On average, solar panel costs in the U.S. range from $17,612 to $23,236 for a 10 kilowatt (kW) installation (that's after the federal solar tax credit). The average solar panel price per watt in the United States can range from $2.38 to $3.14.

The Federal Solar Tax Credit (also known as the Investment Tax Credit or ITC) allows U.S. residents to receive a 26% tax credit on any money they spend towards a solar panel installation. This tax credit will end in December 2021, so get in quick to get the best possible savings on your installation.

While the Federal Solar Credit applies across the USA, other financial benefits from solar power will differ from state to state. The savings a household can get from solar will vary across the USA.

Energy costs differ from state to state, as do the rebates and financial incentives available for switching to solar. You can see the latest solar policies and incentives by state by visiting the Database of State Incentives for Renewables & Efficiency (DSIRE).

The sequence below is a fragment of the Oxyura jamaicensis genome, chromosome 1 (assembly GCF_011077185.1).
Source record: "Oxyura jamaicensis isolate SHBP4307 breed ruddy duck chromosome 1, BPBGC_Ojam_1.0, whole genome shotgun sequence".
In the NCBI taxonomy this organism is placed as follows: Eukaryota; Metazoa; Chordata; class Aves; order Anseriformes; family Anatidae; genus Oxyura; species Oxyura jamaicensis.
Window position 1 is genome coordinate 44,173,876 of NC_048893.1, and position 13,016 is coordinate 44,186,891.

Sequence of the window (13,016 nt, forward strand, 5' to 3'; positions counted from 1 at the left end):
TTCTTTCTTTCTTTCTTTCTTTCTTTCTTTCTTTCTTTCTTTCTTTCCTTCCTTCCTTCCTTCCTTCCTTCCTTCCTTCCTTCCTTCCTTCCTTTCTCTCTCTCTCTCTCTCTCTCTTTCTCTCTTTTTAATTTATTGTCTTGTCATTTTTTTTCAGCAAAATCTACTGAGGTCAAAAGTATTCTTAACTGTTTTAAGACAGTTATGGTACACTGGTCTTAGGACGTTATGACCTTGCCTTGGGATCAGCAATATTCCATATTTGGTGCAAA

The amount of solar electricity you can produce will also differ from one state to another. A household in Arizona or Nevada could run on solar power year-round. But a home in Alaska with the same number of solar panels may produce solar power only in the summer months, lowering their potential for savings.

The size of your property, how many solar panels you install, how much energy your household uses, and how much sunlight your solar panels receive are all factors that impact your solar panel’s payback period.

Suppose you have more residents in your home, a bigger house, or more amenities to power. In that case, your solar panel costs will naturally rise, just as your traditional energy costs would be more significant.